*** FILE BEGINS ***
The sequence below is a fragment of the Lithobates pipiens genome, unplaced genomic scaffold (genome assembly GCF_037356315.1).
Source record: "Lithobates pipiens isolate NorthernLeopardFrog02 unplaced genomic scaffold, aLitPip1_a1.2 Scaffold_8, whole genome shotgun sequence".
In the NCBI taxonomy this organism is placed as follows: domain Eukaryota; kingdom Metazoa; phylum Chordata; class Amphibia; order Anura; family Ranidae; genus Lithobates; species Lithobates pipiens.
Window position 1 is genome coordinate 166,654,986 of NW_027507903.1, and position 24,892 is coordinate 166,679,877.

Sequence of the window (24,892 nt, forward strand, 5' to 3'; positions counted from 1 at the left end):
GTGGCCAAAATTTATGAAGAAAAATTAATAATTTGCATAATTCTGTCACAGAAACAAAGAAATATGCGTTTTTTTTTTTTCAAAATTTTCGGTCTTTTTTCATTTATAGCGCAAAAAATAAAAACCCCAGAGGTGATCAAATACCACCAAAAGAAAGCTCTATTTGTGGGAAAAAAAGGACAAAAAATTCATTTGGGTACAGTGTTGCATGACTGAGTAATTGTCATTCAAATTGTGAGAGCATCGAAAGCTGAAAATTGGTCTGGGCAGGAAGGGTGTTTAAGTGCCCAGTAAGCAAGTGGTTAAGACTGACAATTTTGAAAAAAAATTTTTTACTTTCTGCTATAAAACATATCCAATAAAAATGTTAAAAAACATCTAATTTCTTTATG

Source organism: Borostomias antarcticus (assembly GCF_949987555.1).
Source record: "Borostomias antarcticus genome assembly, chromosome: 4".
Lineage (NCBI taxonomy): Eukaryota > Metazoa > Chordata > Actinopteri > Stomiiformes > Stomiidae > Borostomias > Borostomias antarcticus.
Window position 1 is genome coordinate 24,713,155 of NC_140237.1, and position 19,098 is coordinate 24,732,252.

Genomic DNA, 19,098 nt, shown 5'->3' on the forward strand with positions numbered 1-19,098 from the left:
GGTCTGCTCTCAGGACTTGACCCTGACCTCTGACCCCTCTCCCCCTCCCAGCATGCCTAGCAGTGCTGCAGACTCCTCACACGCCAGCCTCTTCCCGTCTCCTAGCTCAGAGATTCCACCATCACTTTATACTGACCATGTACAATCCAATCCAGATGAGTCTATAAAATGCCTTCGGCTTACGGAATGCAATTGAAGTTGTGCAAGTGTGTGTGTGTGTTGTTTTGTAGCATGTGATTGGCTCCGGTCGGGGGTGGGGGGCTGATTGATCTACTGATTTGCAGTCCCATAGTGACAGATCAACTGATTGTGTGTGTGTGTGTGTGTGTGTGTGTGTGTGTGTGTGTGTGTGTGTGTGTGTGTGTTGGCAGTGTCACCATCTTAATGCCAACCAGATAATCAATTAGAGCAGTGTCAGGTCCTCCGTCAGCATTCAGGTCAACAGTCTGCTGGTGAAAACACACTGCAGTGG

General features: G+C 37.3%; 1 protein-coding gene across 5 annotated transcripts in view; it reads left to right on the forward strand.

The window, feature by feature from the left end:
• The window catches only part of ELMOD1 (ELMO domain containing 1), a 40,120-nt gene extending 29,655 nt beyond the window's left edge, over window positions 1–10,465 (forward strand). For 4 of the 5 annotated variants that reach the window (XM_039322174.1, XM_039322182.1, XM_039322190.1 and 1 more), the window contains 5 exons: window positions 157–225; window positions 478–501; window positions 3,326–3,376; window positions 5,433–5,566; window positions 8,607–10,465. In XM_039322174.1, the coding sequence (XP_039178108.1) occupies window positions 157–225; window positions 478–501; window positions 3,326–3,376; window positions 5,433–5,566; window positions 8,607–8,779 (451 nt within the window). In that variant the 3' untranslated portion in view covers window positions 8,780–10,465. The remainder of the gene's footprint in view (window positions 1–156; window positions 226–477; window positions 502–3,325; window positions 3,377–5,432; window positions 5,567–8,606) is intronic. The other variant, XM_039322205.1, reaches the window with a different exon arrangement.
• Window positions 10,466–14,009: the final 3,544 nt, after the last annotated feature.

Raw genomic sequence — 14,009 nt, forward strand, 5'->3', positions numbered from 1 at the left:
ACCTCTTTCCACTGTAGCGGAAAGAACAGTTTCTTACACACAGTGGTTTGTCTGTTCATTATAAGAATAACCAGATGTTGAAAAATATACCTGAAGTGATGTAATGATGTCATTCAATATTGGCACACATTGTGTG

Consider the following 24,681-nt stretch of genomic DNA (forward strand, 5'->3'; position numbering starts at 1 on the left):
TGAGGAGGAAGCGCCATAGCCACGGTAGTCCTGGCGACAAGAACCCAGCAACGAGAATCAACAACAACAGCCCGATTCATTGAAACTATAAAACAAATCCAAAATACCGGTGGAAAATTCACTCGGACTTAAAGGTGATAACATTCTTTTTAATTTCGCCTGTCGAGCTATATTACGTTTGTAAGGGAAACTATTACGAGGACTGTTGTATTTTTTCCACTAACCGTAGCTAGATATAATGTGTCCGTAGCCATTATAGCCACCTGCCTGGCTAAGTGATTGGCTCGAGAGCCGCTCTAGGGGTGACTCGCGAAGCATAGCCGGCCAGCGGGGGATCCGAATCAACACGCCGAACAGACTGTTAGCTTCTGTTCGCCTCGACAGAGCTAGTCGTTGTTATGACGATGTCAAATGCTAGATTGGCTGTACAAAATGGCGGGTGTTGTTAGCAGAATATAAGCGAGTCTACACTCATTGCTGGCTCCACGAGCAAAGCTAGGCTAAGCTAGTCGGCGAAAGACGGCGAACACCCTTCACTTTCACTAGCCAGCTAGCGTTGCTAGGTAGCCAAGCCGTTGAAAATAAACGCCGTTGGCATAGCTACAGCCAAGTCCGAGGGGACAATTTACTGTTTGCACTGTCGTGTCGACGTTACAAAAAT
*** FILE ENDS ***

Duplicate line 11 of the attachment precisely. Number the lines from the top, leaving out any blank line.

Genomic DNA, 19,098 nt, shown 5'->3' on the forward strand with positions numbered 1-19,098 from the left: